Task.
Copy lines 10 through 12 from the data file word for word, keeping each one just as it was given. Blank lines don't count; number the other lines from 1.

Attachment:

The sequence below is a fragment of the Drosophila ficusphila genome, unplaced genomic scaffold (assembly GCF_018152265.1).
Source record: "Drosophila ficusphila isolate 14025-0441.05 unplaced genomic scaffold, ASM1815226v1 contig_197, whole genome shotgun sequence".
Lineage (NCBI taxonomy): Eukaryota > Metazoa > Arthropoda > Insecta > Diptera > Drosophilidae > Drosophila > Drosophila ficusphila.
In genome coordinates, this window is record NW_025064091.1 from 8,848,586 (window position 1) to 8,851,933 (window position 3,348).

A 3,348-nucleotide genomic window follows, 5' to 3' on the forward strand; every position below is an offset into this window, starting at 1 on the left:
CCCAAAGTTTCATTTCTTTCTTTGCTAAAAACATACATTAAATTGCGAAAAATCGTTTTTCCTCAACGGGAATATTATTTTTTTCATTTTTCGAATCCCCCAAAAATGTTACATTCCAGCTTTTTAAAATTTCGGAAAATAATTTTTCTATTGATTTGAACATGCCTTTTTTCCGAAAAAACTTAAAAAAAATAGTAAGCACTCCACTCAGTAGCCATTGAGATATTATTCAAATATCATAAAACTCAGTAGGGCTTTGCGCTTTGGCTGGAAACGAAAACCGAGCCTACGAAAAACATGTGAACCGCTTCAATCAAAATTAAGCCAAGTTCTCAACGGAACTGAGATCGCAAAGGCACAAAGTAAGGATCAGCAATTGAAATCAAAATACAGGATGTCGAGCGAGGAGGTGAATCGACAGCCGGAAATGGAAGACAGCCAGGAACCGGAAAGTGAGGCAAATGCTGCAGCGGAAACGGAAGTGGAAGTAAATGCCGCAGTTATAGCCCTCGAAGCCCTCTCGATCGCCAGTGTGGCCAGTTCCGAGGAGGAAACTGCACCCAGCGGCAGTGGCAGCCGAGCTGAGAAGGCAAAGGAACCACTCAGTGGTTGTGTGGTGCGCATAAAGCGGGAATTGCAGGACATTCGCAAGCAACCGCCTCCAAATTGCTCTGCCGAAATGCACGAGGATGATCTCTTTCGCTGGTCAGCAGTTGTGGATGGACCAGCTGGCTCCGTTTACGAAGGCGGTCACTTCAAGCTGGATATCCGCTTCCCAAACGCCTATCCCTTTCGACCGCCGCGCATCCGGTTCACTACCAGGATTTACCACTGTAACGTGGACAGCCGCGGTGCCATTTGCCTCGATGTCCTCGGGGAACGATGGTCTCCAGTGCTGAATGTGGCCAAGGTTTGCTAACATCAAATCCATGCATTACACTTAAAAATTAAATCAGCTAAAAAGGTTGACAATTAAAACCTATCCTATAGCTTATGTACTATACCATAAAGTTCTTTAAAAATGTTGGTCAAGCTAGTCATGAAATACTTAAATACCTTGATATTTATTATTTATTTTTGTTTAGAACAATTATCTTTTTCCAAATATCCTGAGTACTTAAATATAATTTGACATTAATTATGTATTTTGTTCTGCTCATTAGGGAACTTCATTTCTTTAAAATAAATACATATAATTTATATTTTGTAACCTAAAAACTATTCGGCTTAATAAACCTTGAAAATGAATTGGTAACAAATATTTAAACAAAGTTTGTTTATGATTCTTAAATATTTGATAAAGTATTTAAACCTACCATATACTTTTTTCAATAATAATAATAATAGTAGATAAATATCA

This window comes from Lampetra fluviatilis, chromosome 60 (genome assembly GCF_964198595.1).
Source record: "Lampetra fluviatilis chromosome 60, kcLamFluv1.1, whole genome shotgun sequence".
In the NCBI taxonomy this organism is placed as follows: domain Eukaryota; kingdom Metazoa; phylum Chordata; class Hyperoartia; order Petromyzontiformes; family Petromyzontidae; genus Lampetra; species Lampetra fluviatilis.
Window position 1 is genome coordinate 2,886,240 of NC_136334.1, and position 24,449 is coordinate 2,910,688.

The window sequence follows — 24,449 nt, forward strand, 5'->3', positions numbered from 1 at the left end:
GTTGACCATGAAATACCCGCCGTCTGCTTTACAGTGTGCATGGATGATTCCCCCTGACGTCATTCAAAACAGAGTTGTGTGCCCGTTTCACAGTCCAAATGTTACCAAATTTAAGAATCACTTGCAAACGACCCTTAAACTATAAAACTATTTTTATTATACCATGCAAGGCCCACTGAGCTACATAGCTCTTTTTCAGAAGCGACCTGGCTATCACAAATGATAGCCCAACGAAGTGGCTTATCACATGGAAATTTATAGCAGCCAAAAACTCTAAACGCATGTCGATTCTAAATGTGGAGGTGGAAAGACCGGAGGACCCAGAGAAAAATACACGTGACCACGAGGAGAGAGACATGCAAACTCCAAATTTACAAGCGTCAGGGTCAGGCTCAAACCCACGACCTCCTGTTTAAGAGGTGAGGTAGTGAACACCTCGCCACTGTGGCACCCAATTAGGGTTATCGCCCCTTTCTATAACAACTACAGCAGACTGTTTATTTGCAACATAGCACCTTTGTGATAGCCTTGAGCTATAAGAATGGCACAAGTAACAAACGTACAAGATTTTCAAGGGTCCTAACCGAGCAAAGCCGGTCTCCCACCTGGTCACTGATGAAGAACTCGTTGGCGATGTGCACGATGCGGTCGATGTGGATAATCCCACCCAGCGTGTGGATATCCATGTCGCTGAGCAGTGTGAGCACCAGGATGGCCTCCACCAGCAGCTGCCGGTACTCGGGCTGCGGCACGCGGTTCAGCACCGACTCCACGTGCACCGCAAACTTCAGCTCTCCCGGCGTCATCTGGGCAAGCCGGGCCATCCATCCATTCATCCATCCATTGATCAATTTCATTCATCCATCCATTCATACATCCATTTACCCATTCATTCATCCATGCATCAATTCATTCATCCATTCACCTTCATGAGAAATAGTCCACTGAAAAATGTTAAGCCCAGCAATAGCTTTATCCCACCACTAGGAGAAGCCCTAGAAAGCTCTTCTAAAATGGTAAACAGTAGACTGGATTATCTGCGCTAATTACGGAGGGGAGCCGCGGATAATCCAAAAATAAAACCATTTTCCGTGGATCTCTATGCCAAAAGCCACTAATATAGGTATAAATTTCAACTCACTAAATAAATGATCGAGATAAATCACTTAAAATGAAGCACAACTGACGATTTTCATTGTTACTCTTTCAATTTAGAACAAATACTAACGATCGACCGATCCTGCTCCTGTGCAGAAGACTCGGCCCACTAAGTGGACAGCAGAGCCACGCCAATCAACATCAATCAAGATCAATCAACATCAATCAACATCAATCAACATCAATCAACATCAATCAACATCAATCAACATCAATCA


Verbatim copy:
Window position 1 is genome coordinate 2,886,240 of NC_136334.1, and position 24,449 is coordinate 2,910,688.

The window sequence follows — 24,449 nt, forward strand, 5'->3', positions numbered from 1 at the left end:
GTTGACCATGAAATACCCGCCGTCTGCTTTACAGTGTGCATGGATGATTCCCCCTGACGTCATTCAAAACAGAGTTGTGTGCCCGTTTCACAGTCCAAATGTTACCAAATTTAAGAATCACTTGCAAACGACCCTTAAACTATAAAACTATTTTTATTATACCATGCAAGGCCCACTGAGCTACATAGCTCTTTTTCAGAAGCGACCTGGCTATCACAAATGATAGCCCAACGAAGTGGCTTATCACATGGAAATTTATAGCAGCCAAAAACTCTAAACGCATGTCGATTCTAAATGTGGAGGTGGAAAGACCGGAGGACCCAGAGAAAAATACACGTGACCACGAGGAGAGAGACATGCAAACTCCAAATTTACAAGCGTCAGGGTCAGGCTCAAACCCACGACCTCCTGTTTAAGAGGTGAGGTAGTGAACACCTCGCCACTGTGGCACCCAATTAGGGTTATCGCCCCTTTCTATAACAACTACAGCAGACTGTTTATTTGCAACATAGCACCTTTGTGATAGCCTTGAGCTATAAGAATGGCACAAGTAACAAACGTACAAGATTTTCAAGGGTCCTAACCGAGCAAAGCCGGTCTCCCACCTGGTCACTGATGAAGAACTCGTTGGCGATGTGCACGATGCGGTCGATGTGGATAATCCCACCCAGCGTGTGGATATCCATGTCGCTGAGCAGTGTGAGCACCAGGATGGCCTCCACCAGCAGCTGCCGGTACTCGGGCTGCGGCACGCGGTTCAGCACCGACTCCACGTGCACCGCAAACTTCAGCTCTCCCGGCGTCATCTGGGCAAGCCGGGCCATCCATCCATTCATCCATCCATTGATCAATTTCATTCATCCATCCATTCATACATCCATTTACCCATTCATTCATCCATGCATCAATTCATTCATCCATTCACCTTCATGAGAAATAGTCCACTGAAAAATGTTAAGCCCAGCAATAGCTTTATCCCACCACTAGGAGAAGCCCTAGAAAGCTCTTCTAAAATGGTAAACAGTAGACTGGATTATCTGCGCTAATTACGGAGGGGAGCCGCGGATAATCCAAAAATAAAACCATTTTCCGTGGATCTCTATGCCAAAAGCCACTAATATAGGTATAAATTTCAACTCACTAAATAAATGATCGAGATAAATCACTTAAAATGAAGCACAACTGACGATTTTCATTGTTACTCTTTCAATTTAGAACAAATACTAACGATCGACCGATCCTGCTCCTGTGCAGAAGACTCGGCCCACTAAGTGGACAGCAGAGCCACGCCAATCAACATCAATCAAGATCAATCAACATCAATCAACATCAATCAACATCAATCAACATCAATCAACATCAATCAACATCAATCA